“It’s tough to make predictions, especially about the future.”
Yogi Berra

With the recently passed tax bill there is finally an official pronouncement from the IRS on the 2018 estate and gift tax exemptions. The IRS announced in October of this year that the gifting exemption both during life and after death is being raised to $5.6 million per individual, but the new tax bill will increase that to $11.2m!

Another October 2018 announcement by the IRS that came as a result of the inflation adjustment that is part of current tax law saw the annual gift tax exemption, which had been constant at $14,000 a year per person, increased to $15,000 per person per year effective January 1 2018. Clients who use the annual exclusion as a means of transferring assets out of their taxable estate can now gift $15,000 to each gift recipient on a yearly basis.

As mentioned above, tax reform could change all of this. The Senate version which was ultimately passed increases the estate tax exemption to $11 million from the 2018 level of $5.6 million, meaning that only estates above the $11 million would be taxable and subject to the 40% federal tax.

While we have been down this road before with possible estate tax changes, we now have a President that is firmly committed to making the estate tax less onerous. He is quoted as saying “(w)e want to make it easier for loving families to pass on their life’s work to their children. Be nice.”

The tax bill doubles the exemption for estate, gift and generation-skipping taxes to a new $10 million base (indexed for inflation, more than $11.2 million) for the tax years 2018 to 2025.  This provision does “sunset” after that point unless extended by Congress and the President at that point (like the 2001 Tax Act which provided for the estate tax law to return to where it would’ve been without the enactment of the 2001 Tax Act in 2011).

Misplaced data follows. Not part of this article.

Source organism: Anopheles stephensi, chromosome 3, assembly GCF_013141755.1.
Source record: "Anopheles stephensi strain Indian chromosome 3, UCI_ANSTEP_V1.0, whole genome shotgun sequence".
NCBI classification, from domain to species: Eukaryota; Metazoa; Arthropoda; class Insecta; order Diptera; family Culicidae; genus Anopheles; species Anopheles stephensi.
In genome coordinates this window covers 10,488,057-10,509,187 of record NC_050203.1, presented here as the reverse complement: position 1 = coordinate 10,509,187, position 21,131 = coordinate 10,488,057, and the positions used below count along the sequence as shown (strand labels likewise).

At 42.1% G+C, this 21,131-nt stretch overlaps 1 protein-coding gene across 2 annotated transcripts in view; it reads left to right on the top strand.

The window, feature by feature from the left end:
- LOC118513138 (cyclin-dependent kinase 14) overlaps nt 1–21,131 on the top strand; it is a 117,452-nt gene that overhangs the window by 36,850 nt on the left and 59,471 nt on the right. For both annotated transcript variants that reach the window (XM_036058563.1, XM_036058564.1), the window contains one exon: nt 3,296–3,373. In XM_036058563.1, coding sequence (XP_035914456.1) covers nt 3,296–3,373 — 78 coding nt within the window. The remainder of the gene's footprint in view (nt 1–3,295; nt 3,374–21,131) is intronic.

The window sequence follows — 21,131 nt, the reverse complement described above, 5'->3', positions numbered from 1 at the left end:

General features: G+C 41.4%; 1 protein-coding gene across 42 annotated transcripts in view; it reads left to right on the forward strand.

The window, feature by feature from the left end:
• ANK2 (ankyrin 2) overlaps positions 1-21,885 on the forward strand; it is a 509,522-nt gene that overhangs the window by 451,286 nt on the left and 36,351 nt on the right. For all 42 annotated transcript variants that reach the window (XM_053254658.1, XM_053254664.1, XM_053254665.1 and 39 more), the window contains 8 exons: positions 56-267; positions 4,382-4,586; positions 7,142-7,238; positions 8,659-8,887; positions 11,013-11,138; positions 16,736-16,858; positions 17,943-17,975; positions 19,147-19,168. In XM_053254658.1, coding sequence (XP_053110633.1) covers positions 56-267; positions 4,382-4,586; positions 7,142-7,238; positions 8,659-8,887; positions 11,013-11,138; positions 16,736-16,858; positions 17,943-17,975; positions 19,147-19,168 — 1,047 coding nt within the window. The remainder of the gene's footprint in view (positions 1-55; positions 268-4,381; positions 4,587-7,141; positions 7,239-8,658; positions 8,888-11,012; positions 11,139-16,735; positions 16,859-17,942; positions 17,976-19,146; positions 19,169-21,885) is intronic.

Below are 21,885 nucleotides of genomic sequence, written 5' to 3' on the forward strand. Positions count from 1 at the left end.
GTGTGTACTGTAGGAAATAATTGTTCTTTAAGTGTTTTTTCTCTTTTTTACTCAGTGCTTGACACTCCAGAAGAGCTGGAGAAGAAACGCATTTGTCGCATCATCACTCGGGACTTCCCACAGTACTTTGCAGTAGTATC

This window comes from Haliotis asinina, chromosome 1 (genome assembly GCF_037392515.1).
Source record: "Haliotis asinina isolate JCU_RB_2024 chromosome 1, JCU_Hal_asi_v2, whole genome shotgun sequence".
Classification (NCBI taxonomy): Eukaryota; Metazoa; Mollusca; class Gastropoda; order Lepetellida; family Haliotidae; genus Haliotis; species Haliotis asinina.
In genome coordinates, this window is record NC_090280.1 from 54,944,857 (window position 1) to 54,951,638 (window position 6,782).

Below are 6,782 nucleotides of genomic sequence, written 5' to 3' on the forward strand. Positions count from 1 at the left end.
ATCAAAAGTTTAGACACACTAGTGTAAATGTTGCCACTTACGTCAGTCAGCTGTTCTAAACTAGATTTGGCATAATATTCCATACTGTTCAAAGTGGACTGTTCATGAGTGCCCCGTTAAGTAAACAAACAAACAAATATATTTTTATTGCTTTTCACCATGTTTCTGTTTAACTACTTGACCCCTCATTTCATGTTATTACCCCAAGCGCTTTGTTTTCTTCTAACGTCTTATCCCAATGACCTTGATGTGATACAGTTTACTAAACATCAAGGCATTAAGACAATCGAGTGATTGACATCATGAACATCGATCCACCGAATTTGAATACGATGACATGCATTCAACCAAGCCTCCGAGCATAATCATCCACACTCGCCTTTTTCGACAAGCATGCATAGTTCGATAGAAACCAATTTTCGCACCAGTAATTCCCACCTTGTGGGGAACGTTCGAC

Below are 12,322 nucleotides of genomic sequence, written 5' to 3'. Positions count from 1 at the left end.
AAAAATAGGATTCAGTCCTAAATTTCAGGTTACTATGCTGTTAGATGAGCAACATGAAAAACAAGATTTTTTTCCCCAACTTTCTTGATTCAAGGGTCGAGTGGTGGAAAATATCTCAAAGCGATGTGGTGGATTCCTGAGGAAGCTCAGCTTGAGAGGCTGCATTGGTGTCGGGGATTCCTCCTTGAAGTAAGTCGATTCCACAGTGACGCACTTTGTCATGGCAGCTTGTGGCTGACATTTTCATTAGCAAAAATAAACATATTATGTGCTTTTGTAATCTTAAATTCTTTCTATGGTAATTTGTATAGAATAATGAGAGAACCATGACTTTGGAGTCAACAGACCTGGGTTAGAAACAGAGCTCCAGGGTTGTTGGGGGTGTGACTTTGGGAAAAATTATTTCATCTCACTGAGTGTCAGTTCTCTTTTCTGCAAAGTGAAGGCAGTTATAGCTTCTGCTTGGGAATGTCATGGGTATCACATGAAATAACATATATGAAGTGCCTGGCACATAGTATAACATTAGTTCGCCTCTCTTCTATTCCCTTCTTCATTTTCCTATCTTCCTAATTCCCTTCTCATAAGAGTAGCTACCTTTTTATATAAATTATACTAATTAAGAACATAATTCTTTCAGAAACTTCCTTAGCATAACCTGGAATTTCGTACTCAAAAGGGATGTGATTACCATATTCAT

Because the current law results in a significant imposition of estate and gift taxes on wealthy clients, we often recommend the use of a dynastic trust to take advantage of the generation-skipping tax exemption that the law provides. The current GST exemption will increase to $5.6 million next year or even higher possibly if the Senate has its way. The GST tax largely exists to be a backstop to both the federal estate tax and the income tax so that a wealthy client would not transfer assets to younger generations blow their children in order to escape the estate tax. Since the limitation on the estate tax is temporary or “sunsets,” however, it makes sense to take advantage of grandfathered dynasty GST trusts to use the new $11.2 million of exemption now, while you can. Such trust might allow our clients to pass assets over successive generations without the imposition of any future estate tax. Stay tuned!

-Andy Strauss

© 2008-2016 Strauss Attorneys, PLLC - Legal Notice, Disclaimer - Events

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